For me, in particular, Gardner’s book encouraged me to reflect on my experiences in the hospice world. One of my first jobs was in a local hospice, which, at the time, wasn’t particularly au fait with individual giving or developing individual supporter relationships. What could we potentially have learned if we’d worked more closely with the nurses who delivered our services, and experimented with applying the hospice philosophy of patient care (e.g. seeing a person holistically, giving them choice) into our donor programme, especially given that there was a discrepancy in experience for anyone who used our services as a patient or family member, while also engaging with us as a donor.
However, that’s not to say that fundraisers should always be learning from their colleagues and not vice versa – in other situations, experienced fundraisers will have much to teach their service delivery colleagues. In my later experiences in a volunteering charity, for example, the approach to donor care that we researched and developed when setting up a new fundraising team could have informed a more joined-up, higher-quality approach to volunteer care.
How might we boost collaboration in our organisations?
For research rooted within the non-profit sector, rather than Gardner’s, many fundraisers might find it helpful to turn to Adrian Sargeant and Jen Shang’s Great Fundraising report, which focuses on how fundraising can flourish as part of an integrated culture.
However, one perspective that Gardner offers that’s not found within Sargeant and Shang’s work is a focus on what can be achieved at different levels of hierarchy within an organisation. For example, she advises that individuals seek to build trust, both in their competence and interpersonally, while learning about the organisation’s offerings and developing the capability to dig further into customers’ broader issues. Managers, she suggests, should focus on building a collaborative team whose members are committed to the project and accountable for its results, and with roles, responsibilities and standards that help engender collaboration.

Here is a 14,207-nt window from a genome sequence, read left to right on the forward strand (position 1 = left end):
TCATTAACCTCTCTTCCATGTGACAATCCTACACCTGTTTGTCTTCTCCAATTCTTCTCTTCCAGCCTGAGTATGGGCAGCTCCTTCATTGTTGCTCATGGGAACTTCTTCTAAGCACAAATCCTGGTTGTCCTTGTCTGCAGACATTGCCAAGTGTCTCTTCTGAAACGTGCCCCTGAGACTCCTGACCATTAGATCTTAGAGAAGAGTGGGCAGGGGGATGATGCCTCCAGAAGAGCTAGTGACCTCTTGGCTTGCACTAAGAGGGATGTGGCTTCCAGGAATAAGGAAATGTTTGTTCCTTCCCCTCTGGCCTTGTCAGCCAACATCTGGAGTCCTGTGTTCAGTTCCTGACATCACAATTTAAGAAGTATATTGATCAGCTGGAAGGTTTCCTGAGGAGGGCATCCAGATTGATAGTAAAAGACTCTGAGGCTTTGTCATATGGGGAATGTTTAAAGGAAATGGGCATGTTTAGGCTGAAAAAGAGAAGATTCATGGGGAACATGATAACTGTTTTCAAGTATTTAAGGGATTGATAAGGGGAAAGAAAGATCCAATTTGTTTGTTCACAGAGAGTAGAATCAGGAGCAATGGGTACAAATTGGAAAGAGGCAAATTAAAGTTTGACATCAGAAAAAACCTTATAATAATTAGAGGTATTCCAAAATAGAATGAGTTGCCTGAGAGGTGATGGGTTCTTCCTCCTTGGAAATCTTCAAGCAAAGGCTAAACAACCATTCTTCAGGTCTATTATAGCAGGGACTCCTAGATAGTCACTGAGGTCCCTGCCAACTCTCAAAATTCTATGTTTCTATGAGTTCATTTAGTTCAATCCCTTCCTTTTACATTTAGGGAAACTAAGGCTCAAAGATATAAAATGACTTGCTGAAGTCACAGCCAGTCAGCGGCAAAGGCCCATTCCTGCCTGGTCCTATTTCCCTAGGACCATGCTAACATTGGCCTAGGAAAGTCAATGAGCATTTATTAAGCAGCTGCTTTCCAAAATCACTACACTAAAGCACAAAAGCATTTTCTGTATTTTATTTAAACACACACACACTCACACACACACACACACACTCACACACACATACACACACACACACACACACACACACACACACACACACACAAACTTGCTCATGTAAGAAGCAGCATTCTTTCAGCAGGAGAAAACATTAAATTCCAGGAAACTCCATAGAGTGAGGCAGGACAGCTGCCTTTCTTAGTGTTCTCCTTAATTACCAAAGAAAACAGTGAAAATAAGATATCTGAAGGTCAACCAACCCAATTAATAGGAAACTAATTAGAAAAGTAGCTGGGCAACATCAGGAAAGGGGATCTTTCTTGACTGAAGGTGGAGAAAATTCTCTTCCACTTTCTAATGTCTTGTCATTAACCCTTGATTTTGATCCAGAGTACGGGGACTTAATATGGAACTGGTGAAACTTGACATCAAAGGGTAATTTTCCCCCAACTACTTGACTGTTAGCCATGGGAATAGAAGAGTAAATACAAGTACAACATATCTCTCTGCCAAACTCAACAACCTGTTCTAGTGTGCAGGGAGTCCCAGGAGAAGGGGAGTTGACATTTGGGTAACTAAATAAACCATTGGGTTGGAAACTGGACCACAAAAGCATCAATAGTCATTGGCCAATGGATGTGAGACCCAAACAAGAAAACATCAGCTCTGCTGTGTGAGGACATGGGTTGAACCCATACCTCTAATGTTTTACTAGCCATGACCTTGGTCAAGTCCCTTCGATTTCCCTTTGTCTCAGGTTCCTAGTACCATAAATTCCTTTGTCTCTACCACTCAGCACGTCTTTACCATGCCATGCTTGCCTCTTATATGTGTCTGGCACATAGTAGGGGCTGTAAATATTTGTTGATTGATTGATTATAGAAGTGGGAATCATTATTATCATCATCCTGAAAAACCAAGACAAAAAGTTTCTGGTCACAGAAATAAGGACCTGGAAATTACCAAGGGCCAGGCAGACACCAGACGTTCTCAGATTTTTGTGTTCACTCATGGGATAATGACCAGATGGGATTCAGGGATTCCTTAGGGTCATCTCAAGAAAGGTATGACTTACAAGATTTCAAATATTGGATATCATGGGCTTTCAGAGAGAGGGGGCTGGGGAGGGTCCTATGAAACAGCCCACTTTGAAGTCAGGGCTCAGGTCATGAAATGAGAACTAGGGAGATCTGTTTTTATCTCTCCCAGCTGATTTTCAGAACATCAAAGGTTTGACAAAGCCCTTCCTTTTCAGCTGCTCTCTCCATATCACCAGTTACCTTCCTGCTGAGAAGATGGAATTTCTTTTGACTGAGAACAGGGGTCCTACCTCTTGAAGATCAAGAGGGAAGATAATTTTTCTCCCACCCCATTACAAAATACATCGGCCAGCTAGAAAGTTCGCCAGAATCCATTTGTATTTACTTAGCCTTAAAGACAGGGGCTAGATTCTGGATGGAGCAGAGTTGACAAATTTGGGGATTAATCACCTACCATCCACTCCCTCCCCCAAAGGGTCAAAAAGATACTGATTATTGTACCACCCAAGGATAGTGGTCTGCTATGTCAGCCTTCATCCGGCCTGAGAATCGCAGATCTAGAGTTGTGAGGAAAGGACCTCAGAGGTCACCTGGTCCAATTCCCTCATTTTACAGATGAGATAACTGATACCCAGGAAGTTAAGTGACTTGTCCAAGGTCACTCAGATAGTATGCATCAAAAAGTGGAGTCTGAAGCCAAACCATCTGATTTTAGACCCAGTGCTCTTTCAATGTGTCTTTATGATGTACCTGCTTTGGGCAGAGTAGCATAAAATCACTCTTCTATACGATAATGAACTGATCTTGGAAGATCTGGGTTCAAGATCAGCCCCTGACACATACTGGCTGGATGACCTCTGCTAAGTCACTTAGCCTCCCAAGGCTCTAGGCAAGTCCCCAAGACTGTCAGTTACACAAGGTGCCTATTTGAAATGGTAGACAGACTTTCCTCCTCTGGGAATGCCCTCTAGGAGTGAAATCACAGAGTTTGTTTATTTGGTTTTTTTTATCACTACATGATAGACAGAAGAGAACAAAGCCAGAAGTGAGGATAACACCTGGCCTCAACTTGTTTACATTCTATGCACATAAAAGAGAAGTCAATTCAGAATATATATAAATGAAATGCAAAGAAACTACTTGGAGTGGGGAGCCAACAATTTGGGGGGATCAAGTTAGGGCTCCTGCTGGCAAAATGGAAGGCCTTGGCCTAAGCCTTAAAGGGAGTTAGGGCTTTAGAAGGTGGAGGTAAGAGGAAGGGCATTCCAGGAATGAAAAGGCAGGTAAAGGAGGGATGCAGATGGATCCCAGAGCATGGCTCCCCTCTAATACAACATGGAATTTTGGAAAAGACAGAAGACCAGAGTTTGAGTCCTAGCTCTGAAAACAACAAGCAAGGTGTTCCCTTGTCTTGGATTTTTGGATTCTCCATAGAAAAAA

And finally, she advises leaders seeking to build collaboration to focus on systems and structures such as performance measurement and compensation that encourage and support a collaborative approach. Although the precise approaches and techniques might differ in our sector, thinking about collaboration as a multi-level approach with particular requirements at each level of the hierarchy, for me, offered a very helpful new perspective that could be explored and tested in nonprofits.
One of the final points in the book, and also a useful takeaway for charities, is that any attempt to build collaboration should be undertaken using a change management approach. She advises organisations to:
- Develop a compelling story: ensure that colleagues can see the point of the change and that the story speaks to their motivations, and is communicated effectively
- Model the desired collaborative approaches: make sure that staff members can see collaborative behaviours employed at the leadership level and by influencers within the organisation
- Reinforce the desired behaviours: ensure all the ‘management levers’ (such as performance management, compensation, technology) work in support of collaboration rather than against it
- Develop new collaborative capabilities and confidence: ensure that leaders support staff with adequate training and coaching.
In summary, Gardner makes a compelling case for the benefits of collaboration within the professional services sector. Intuitively, it feels as if a number of those benefits would translate into the nonprofit situation – although further evidence would be needed to prove this. Her pointers as to how collaboration might be enhanced at different levels in the organisation also offer a helpful framework, and to me at least, a new perspective on thinking about how to develop greater levels of collaboration within an organisation. Finally, framing the ideas within a broader change management approach helps to ensure that any changes would be not only well envisioned but also successfully implemented.
Heidi K Gardner. 2016. Smart Collaboration: How Professionals and their Firms Succeed by Breaking Down Silos. Harvard: Harvard Business Review Press.